As to the relationship between Muslims and infidels, this is summarized by the Most High's Word: "We [Muslims] renounce you [non-Muslims]. Enmity and hate shall forever reign between us—till you believe in God alone" [Qur'an 60:4]. So there is an enmity, evidenced by fierce hostility from the heart. And this fierce hostility—that is, battle—ceases only if the infidel submits to the authority of Islam, or if his blood is forbidden from being shed [i.e., a dhimmi, or protected minority], or if Muslims are at that point in time weak and incapable. But if the hate at any time extinguishes from the heart, this is great apostasy! ... Such then is the basis and foundation of the relationship between the infidel and the Muslim. Battle, animosity, and hatred—directed from the Muslim to the infidel—is the foundation of our religion. And we consider this a justice and kindness to them.
Raymond Ibrahim is associate director of the Middle East Forum.
 Fakhr ad-Din ar-Razi, At-Tafsir al-Kabir (Beirut: Dar al-Kutub al-'Ilmiya, 2000), vol. 10, p. 98.
 Qur'an 2:195, 4:29.
 Paul E. Walker, The Oxford Encyclopedia of Islam in the Modern World, John Esposito, ed. (New York: Oxford University Press, 2001), vol. 4, s.v. "Taqiyah," pp. 186-7; Ibn Babuyah, A Shi'ite Creed, A. A. A. Fyzee, trans. (London: n.p., 1942), pp. 110-2; Etan Kohlberg, "Some Imami-Shi'i Views on Taqiyya," Journal of the American Oriental Society, 95 (1975): 395-402.
 Sami Mukaram, At-Taqiyya fi 'l-Islam (London: Mu'assisat at-Turath ad-Druzi, 2004), p. 7, author's translation.
 Devin Stewart, "Islam in Spain after the Reconquista," Emory University, p. 2, accessed Nov. 27, 2009.
 See also Quran 2:173, 2:185, 4:29, 16:106, 22:78, 40:28, verses cited by Muslim jurisprudents as legitimating taqiyya.
 Abu Ja'far Muhammad at-Tabari, Jami' al-Bayan 'an ta'wil ayi'l-Qur'an al-Ma'ruf: Tafsir at-Tabari (Beirut: Dar Ihya' at-Turath al-'Arabi, 2001), vol. 3, p. 267, author's translation.
 'Imad ad-Din Isma'il Ibn Kathir, Tafsir al-Qur'an al-Karim (Beirut: Dar al-Kutub al-'Ilmiya, 2001), vol. 1, p. 350, author's translation.
 Mukaram, At-Taqiyya fi 'l-Islam, pp. 30-7.
 Imam Muslim, "Kitab al-Birr wa's-Salat, Bab Tahrim al-Kidhb wa Bayan al-Mubih Minhu,"Sahih Muslim, rev. ed., Abdul Hamid Siddiqi, trans. (New Delhi: Kitab Bhavan, 2000).
 Ahmad Mahmud Karima, Al-Jihad fi'l Islam: Dirasa Fiqhiya Muqarina (Cairo: Al-Azhar, 2003), p. 304, author's translation.
 Mukaram, At-Taqiyya fi 'l-Islam, p. 32.
 Raymond Ibrahim, The Al Qaeda Reader (New York: Doubleday, 2007), pp. 142-3.
 Mukaram, At-Taqiyya fi 'l-Islam, pp. 32-3.
 Ibn Ishaq, The Life of Muhammad (Karachi: Oxford University Press, 1997), pp. 367-8.
 Shihab ad-Din Muhammad al-Alusi al-Baghdadi, Ruh al-Ma'ani fi Tafsir al-Qur'an al-'Azim wa' l-Saba' al-Mithani (Beirut: Dar al-Kutub al-'Ilmiya, 2001), vol. 2, p. 118, author's translation.
 Mukaram, At-Taqiyya fi 'l-Islam, pp. 11-2.
 Ibid., pp. 41-2.
 Ibn Qayyim, Tafsir, in Abd al-'Aziz bin Nasir al-Jalil, At-Tarbiya al-Jihadiya fi Daw' al-Kitab wa 's-Sunna (Riyahd: n.p., 2003), pp. 36-43.
 Mukaram, At-Taqiyya fi 'l-Islam, p. 20.
 Qur'an 2: 216.
 Yahya bin Sharaf ad-Din an-Nawawi, An-Nawawi's Forty Hadiths, p. 16, accessed Aug. 1, 2009.
 John Lyly, Euphues: The Anatomy of Wit (London, 1578), p. 236.
 Qur'an 8:39.
 Emile Tyan, The Encyclopedia of Islam (Leiden: Brill, 1960), vol. 2, s.v. "Djihad," pp. 538-40.
 David Bukay, "Peace or Jihad? Abrogation in Islam," Middle East Quarterly, Fall 2007, pp. 3-11, f.n. 58; David S. Powers, "The Exegetical Genre nasikh al-Qur'an wa-mansukhuhu," inApproaches to the History of the Interpretation of the Qur'an, Andrew Rippin, ed. (Oxford: Clarendon Press, 1988), pp. 130-1.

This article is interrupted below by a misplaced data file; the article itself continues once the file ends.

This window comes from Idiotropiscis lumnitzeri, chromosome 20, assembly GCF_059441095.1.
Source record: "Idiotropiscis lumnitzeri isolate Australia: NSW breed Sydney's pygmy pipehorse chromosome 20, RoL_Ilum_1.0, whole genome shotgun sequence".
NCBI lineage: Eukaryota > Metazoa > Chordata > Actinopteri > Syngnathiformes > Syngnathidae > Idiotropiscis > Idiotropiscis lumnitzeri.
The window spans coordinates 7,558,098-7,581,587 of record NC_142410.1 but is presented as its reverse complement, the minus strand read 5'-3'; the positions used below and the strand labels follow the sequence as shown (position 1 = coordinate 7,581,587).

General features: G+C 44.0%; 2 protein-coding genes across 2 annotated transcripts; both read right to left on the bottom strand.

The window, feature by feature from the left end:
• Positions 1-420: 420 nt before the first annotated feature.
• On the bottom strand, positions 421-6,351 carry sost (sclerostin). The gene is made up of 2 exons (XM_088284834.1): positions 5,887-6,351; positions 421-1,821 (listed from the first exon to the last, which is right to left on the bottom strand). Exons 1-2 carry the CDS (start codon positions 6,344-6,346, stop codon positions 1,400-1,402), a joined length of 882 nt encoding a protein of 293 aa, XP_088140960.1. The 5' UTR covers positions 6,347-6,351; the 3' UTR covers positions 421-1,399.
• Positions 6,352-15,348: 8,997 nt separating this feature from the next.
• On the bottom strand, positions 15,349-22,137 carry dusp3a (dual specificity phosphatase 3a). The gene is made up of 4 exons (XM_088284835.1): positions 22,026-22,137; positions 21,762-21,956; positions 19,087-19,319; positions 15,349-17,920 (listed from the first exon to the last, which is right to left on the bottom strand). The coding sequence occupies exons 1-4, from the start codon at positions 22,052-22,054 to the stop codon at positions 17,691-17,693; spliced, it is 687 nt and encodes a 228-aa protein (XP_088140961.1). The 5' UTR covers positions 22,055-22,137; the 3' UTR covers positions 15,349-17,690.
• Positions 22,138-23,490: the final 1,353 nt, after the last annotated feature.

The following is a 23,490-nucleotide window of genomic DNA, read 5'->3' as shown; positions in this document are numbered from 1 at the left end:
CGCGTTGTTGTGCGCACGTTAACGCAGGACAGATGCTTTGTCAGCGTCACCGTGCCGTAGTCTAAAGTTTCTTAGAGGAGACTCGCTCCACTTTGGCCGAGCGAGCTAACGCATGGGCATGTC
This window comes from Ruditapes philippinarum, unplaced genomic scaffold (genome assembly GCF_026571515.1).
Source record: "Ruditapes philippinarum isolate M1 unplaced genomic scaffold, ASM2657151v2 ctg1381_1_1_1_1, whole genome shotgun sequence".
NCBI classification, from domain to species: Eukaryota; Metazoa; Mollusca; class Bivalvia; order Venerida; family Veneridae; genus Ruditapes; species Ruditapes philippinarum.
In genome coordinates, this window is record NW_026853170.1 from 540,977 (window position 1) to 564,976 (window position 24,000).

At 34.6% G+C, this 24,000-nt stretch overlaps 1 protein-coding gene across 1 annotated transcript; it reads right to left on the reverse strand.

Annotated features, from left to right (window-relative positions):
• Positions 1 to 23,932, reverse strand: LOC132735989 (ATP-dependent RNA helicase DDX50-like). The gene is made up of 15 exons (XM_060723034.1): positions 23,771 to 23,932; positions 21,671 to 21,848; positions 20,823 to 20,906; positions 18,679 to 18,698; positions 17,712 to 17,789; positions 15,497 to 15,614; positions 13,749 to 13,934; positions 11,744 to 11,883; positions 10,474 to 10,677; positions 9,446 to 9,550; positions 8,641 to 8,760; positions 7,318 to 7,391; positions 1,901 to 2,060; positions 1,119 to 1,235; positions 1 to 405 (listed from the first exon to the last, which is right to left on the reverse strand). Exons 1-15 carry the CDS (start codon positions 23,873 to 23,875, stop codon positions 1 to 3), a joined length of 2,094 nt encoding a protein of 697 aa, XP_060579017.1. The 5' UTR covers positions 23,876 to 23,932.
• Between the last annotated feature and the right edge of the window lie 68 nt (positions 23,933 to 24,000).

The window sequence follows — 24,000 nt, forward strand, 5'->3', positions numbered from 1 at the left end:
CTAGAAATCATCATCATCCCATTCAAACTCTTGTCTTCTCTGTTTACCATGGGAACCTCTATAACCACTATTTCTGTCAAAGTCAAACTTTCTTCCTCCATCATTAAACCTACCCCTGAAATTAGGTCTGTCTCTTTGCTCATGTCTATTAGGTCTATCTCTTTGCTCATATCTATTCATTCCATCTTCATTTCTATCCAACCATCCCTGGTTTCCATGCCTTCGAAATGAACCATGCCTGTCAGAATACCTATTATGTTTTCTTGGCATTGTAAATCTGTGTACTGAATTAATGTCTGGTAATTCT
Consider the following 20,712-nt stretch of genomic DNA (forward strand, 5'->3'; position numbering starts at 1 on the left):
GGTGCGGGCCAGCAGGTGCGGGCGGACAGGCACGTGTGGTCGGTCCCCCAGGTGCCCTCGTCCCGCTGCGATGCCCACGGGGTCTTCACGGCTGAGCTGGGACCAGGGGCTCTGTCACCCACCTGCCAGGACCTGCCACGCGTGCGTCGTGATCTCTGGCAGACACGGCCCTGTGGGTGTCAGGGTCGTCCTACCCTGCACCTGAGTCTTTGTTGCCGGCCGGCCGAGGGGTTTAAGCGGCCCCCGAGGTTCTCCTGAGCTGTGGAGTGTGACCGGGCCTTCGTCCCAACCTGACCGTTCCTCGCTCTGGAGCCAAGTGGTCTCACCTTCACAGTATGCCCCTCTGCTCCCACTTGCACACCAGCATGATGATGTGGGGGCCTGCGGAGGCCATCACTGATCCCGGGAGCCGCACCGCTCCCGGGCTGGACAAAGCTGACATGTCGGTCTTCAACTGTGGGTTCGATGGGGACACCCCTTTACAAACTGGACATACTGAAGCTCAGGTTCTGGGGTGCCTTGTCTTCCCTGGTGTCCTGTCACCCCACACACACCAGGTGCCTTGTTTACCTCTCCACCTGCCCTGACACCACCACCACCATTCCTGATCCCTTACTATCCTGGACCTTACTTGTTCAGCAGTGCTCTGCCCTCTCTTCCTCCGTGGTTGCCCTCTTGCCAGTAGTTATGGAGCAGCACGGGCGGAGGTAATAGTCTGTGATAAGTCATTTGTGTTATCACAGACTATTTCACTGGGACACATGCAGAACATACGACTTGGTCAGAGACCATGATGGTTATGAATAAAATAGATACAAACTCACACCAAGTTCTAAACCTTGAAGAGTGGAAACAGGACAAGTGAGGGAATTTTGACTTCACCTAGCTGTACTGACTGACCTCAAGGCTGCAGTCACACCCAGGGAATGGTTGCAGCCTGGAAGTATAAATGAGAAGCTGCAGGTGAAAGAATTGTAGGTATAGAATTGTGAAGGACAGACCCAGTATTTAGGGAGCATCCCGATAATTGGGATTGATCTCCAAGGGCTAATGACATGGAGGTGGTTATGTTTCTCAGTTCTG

Jalil, At-Tarbiya al-Jihadiya fi Daw' al-Kitab wa ' s-Sunna, p. 7.
 Ibn Khaldun, The Muqadimmah. An Introduction to History, Franz Rosenthal, trans. (New York: Pantheon, 1958), vol. 1, p. 473.
 Hugh Kennedy, The Great Arab Conquests (Philadelphia: Da Capo, 2007), p. 112.
 "Saudi Legal Expert Basem Alem: We Have the Right to Wage Offensive Jihad to Impose Our Way of Life," TV Monitor, clip 2108, Middle East Media Research Institute, trans., Mar. 26, 2009.
 "Egyptian Cleric Mahmoud Al-Masri Recommends Tricking Jews into Becoming Muslims," TV Monitor, clip 2268, Middle East Media Research Institute, trans., Aug. 10, 2009.
 Denis MacEoin, "Tactical Hudna and Islamist Intolerance," Middle East Quarterly, Summer 2008, pp. 39-48.
 Majid Khadduri, War and Peace in the Law of Islam (Baltimore: The Johns Hopkins Press, 1955), p. 220.
 Ahmad Mahmud Karima, Al-Jihad fi'l Islam: Dirasa Fiqhiya Muqarina, p. 461, author's translation.
 Ibid., p. 469.
 Muhammad al-Bukhari, "Judgements (Ahkaam)," Sahih al-Bukhari, book 89, M. Muhsin Khan, trans., accessed July 22, 2009.
 Michael Bonner, Jihad in Islamic History: Doctrines and Practice (Princeton: Woodstock Publishers, 2006), p. 148.
 Ahmed Akgündüz, "Why Did the Ottoman Sultans Not Make Hajj (Pilgrimage)?" accessed Nov. 9, 2009.
 Ahmad Ibn Naqib al-Misri, Reliance of the Traveller: A Classic Manual of Islamic Sacred Law(Beltsville: Amana Publications, 1994), p. 605.
 Daniel Pipes, "Lessons from the Prophet Muhammad's Diplomacy," Middle East Quarterly, Sept. 1999, pp. 65-72.
 Arabinda Acharya, "Training in Terror," IDSS Commentaries, Institute of Defence and Strategic Studies, Nanyang Technological University, Singapore, May 2, 2003.
 "Does hypocrite have a past tense?" for clip of Osama bin Laden, accessed Aug. 1, 2009.
 Ibrahim b. Muhammad al-Shahwan, et al, "Correspondence with Saudis: How We Can Coexist," AmericanValues.org, accessed July 28, 2009.
 Ibrahim, The Al Qaeda Reader, p. 43.
 Steven Emerson, "Osama bin Laden's Special Operations Man," Journal of Counterterrorism and Security International, Sept. 1, 1998.
 For lists of other infiltrators of U. S. organizations, see Daniel Pipes, "Islamists Penetrate Western Security," Mar. 9, 2008.
 Walid Phares, "North Carolina: Meet Taqiyya Jihad," International Analyst Network, July 30, 2009.
 Qur'an 8:39.
 James Lorimer, The Institutes of the Law of Nations: A Treatise of the Jural Relations of Separate Political Communities (Clark, N.J.: The Lawbook Exchange, Ltd., 2005), p. 124.